Is Theresa May’s stiff upper lip a strength or a weakness?


Is Theresa May’s stiff upper lip a strength or a weakness?

As the British PM fights for her career over Brexit, we take a look at what keeps her going despite everything

Judith Woods

Was it only last month that UK Prime Minister Theresa May awkwardly, magnificently, sashayed on to her Conservative Party conference stage to the strains of Abba? Ministers who stood and applauded her then are pressing forward to dance on her political grave now.
And yet she remains unbowed, the still centre of an extraordinary storm, appearing on live radio, smiling (if not quite to her eyes), patiently explaining over and over why her Brexit deal is the best deal and reassuring us that she is the person to deliver it.
In truth, her deal is the only deal on offer and despite the carping and criticism, front-bench resignations and back-bench self-righteousness, no one else in her party – possibly the UK – wants to contemplate the career suicide of trying to bring home Brexit.
Outside the Westminster bubble, the electorate sees a beleaguered leader, exhausted yet keeping her head while all about are losing theirs. Michael Gove pledged his support but not enough to take up the poisoned chalice of the Brexit secretary job. Presumably everybody else put their phones on “silent”, which is why Stephen Barclay (nope, never heard of him either) ended up being cajoled or perhaps pranked into the job.
Who could fail to sympathise with May at the most human level? Although I’m not sure pity is a healthy emotion in this instance, given that she’s the head of the government, it’s hard not to feel sorry for her woes, however self-inflicted.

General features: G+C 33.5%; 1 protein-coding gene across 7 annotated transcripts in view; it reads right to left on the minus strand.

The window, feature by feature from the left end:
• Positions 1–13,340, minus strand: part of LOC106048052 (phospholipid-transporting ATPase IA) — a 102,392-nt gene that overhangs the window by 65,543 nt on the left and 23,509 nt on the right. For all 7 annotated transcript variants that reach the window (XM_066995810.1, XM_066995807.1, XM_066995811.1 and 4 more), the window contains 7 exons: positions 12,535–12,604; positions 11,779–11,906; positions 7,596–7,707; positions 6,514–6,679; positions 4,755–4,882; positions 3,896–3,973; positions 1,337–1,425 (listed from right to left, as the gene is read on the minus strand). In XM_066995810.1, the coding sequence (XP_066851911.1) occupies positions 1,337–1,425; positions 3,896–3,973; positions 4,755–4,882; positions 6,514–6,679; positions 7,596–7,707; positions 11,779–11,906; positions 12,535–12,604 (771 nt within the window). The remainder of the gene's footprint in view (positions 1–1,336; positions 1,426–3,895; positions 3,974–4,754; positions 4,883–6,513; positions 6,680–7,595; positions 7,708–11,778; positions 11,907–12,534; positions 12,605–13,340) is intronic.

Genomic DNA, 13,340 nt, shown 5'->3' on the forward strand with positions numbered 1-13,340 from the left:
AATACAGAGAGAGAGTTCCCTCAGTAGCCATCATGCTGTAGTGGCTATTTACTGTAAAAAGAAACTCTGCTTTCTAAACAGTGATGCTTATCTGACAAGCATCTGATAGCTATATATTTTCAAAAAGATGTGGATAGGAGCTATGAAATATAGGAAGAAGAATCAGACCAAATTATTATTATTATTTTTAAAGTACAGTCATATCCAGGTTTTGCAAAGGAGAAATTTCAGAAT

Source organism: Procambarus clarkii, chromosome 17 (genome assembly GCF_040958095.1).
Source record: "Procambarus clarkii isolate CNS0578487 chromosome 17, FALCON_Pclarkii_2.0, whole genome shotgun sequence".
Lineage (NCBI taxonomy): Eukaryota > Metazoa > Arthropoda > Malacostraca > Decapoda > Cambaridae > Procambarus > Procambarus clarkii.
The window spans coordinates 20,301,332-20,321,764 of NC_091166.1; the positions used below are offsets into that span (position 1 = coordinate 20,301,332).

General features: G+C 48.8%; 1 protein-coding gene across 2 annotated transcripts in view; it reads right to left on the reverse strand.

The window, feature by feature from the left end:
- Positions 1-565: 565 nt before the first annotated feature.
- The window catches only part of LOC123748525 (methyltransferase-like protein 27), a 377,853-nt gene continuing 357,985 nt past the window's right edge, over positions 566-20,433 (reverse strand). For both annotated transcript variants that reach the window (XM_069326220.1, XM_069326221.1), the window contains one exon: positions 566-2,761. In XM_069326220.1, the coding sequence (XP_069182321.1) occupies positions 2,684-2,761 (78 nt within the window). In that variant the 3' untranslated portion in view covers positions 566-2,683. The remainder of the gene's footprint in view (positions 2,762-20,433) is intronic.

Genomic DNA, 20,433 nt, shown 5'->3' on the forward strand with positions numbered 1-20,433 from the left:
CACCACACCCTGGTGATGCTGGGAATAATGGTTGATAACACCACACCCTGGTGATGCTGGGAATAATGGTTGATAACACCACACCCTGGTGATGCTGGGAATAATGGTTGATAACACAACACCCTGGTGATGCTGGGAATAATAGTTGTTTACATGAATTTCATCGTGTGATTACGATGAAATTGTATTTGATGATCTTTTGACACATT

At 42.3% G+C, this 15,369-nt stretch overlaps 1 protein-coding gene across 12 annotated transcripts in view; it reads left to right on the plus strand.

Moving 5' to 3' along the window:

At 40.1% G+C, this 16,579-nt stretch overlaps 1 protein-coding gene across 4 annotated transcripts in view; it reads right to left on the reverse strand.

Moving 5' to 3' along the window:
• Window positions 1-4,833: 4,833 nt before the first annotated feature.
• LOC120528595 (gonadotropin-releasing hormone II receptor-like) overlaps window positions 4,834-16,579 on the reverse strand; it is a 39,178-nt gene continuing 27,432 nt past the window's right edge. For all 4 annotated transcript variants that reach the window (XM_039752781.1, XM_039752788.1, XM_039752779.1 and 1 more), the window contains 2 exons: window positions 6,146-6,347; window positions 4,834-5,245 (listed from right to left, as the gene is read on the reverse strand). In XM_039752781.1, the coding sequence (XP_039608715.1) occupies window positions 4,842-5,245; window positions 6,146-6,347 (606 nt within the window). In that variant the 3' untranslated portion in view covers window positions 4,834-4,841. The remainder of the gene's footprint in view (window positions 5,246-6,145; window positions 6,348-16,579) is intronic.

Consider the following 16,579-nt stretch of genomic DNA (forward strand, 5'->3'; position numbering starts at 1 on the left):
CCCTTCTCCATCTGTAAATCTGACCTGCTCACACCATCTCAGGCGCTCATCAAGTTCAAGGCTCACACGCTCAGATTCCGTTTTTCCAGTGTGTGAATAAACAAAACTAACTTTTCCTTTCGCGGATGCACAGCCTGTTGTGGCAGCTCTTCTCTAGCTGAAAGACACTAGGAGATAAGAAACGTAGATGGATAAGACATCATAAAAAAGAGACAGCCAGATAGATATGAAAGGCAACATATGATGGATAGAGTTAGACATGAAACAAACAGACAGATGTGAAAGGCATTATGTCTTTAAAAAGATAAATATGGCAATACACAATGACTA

I suspect that’s why she bypassed her party and chose to speak straight to the nation via a lengthy phone-in. I interviewed her two years ago and was struck by her brisk determination to get the job done and focus on politics rather than personalities. She spoke only reluctantly about her private life, including her diabetes.
“My whole philosophy is about doing, not talking,” she told me. “I’ve always championed women in politics. We just get stuck in; politics isn’t a game. The decisions we make affect people’s lives ... something we must all keep to the forefront of our minds.”
That dogged determination and overarching sense of duty is both May’s greatest strength and most fundamental weakness. Why? Because sometimes tenacity can calcify into stubbornness and single-mindedness slide into myopia.
Yet even her most vocal detractors could not accuse her of self-interest; in an age where the public perceive the majority of politicians as on the make, driven by ego or avarice, this principled vicar’s daughter stands alone. But standing alone has its drawbacks.
Crucially, at a time when she urgently needs to persuade her own rancorous colleagues to back her, May is at a disadvantage. On LBC at the weekend she made a telling observation about a hero, the legendary cricketer Geoffrey Boycott: “[He] kept there at the crease, he carried on and he relentlessly went for his goal – and I think that’s important.”
A laudable quality, but Boycott played in a team. Without the others on side, he would have achieved nothing. Similarly, while conviction politicians are to be admired, “relentless” politicians not so much. And just because May has proven she can keep ploughing on regardless doesn’t mean she should.
– © Telegraph Media Group Limited

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